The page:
Pastor Terry Jones has once again threatened to burn Qurans, this time in protest of Iran's continued imprisonment of Christian pastor Youcef Nadarkhani. The Florida minister, whose previous protests attracted violent reaction, tells CP why he is once more taking such a controversial stance.
Jones and his organization are calling for supporters worldwide to burn copies of the Islamic holy book and images of the faith's founder the prophet Muhammad. The controversial pastor plans to carry out his own torching this Saturday, April 28 at 5 p.m. ET in front of his church, Dove World Outreach Center in Gainesville, Fla.
Jones told The Christian Post Wednesday that the service will be roughly an hour long, during which he will speak on "the last 1,400 years of Islamic persecution of Christians, believers, nonbelievers, homosexuals, and women."
"We'll be dealing with the injustice that has gone on, and continues to go on, under Islam," he told CP, calling the faith a "bully."
Pastor Youcef Nadarkhani, who has been imprisoned in Iran for his Christian faith since Oct. 2009, represents "all of the death and destruction caused by Islam, and the apathy and the lack of us really doing anything. Of course if our government would put pressure on Iran, we could do more, [as well as] with the help of the United Nations," the minister said.
Jones told The Christian Post that the ideal outcome of Saturday's book burning would be Iran freeing Nadarkhani before the torching of holy books could actually occur.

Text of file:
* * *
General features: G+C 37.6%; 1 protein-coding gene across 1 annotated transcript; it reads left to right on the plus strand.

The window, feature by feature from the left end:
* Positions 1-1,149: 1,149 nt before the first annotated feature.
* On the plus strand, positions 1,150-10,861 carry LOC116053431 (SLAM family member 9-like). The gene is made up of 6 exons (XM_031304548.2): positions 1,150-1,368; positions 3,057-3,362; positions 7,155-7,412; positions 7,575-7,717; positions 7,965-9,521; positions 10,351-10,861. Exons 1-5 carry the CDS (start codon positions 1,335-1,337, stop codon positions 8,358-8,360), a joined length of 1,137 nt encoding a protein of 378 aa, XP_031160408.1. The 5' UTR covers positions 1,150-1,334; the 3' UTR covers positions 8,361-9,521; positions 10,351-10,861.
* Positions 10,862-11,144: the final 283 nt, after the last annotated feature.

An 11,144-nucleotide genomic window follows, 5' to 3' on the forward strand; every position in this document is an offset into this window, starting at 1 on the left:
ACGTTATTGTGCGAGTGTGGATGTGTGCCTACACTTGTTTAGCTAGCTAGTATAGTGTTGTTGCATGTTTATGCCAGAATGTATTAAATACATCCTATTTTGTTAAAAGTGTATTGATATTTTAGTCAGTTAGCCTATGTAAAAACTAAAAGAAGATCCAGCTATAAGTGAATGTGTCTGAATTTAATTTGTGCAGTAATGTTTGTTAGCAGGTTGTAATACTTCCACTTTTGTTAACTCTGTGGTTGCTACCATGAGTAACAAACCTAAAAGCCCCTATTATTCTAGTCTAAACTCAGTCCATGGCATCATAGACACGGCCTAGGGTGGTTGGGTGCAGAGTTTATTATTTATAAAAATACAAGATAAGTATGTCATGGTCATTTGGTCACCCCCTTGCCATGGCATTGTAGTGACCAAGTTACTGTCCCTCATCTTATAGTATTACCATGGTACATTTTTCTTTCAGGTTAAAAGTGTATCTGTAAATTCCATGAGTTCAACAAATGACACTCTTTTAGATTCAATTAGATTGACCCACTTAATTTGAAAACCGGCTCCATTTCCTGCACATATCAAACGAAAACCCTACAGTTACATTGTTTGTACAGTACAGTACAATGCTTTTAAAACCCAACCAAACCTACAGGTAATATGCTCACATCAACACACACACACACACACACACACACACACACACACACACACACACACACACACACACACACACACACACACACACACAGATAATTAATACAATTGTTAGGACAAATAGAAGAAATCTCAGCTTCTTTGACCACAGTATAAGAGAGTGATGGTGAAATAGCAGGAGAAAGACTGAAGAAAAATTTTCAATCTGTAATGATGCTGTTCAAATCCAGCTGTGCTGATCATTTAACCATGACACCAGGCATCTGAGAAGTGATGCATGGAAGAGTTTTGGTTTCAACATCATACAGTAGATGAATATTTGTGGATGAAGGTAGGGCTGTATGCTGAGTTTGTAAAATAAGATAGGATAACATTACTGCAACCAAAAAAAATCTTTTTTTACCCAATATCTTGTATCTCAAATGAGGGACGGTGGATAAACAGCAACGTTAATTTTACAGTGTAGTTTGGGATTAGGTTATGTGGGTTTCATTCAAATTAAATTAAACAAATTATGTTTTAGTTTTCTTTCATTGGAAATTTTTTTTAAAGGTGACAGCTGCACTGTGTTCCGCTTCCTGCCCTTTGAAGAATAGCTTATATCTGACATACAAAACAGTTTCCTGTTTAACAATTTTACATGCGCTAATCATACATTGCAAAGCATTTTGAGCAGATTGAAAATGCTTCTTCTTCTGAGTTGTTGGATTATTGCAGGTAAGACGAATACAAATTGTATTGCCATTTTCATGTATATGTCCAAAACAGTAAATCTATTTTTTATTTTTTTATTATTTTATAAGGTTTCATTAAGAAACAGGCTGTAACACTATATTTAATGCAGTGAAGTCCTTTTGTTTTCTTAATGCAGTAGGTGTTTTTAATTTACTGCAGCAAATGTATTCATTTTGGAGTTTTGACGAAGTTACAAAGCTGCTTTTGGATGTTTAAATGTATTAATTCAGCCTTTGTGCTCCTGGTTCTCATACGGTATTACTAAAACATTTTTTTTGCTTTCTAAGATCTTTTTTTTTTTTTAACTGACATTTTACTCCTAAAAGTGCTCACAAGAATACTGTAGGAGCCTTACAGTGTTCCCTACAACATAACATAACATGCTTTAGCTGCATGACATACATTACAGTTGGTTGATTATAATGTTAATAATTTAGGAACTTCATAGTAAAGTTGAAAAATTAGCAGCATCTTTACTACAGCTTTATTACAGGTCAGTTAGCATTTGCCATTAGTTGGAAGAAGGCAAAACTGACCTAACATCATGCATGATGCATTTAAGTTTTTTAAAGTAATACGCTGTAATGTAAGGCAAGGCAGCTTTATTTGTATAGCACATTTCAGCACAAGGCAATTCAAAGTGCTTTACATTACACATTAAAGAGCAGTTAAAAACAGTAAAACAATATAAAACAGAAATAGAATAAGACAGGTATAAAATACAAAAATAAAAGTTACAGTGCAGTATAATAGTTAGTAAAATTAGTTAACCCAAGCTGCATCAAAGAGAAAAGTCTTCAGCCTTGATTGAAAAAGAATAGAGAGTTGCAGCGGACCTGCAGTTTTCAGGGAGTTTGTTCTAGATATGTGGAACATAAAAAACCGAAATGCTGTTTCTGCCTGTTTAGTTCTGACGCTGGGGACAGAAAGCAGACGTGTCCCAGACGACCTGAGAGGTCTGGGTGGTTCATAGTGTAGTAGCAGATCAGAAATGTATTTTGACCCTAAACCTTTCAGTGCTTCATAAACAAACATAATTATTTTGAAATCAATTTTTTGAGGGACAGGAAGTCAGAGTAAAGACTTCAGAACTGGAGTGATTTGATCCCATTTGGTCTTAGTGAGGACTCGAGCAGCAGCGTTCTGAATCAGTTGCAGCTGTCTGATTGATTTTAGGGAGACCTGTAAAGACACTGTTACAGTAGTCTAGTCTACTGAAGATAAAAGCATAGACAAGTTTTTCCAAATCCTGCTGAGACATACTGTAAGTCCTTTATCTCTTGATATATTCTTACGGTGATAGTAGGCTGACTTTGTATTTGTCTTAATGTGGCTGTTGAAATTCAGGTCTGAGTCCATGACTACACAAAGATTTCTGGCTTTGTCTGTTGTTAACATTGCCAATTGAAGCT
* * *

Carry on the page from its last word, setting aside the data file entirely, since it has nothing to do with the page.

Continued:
"Our end result is we would like to have these things brought in front of the United Nations" Jones said.
"We would like Islam-dominated countries to adapt at least some form of human rights, freedom of speech, and freedom of religion rights; individual rights [and] civil rights. That would be the outcome that we would desire," he added.
A previous Quran-burning event two years ago did not have positive results, even though Jones' threat never materialized.
In July 2010, Jones threatened to burn 200 Qurans on the 10-year anniversary of the Sept. 11, 2001 attacks on the World Trade Center in New York City. He deemed the controversial event "International Burn a Koran Day."
Although the minister canceled the event, his threat to burn the Muslim holy books sparked riots in the Middle East and Asia.
Another event in 2011 caused even more concern when Jones held the "trial of the Quran" on March 20 inside his Gainesville, Fla., church. The minister burned the Islamic book inside Dove World Outreach Center, prompting massive riots in Northern Afghanistan city of Mazar-i-Shairf. Protesters attacked the United Nations Assistance Mission, reportedly killing 10 U.N. staff members.
When asked if he expects this Saturday's book burning to spark riots as it has in the past, Jones said, "I would assume they are a possibility."
Jones told CP that he has previously been contacted by Gen. John R. Allen, the commander of U.S. forces in Afghanistan, who warned the Florida pastor of the potential for riots.
In February, violent protests broke out across Afghanistan when it was discovered that copies of the Quran and other Islamic texts had accidentally been damaged by fire at joint U.S. base north of Kabul. More recently, a U.S. staff sergeant has been accused of gunning down 16 civilians in the country's rural Panjwai district.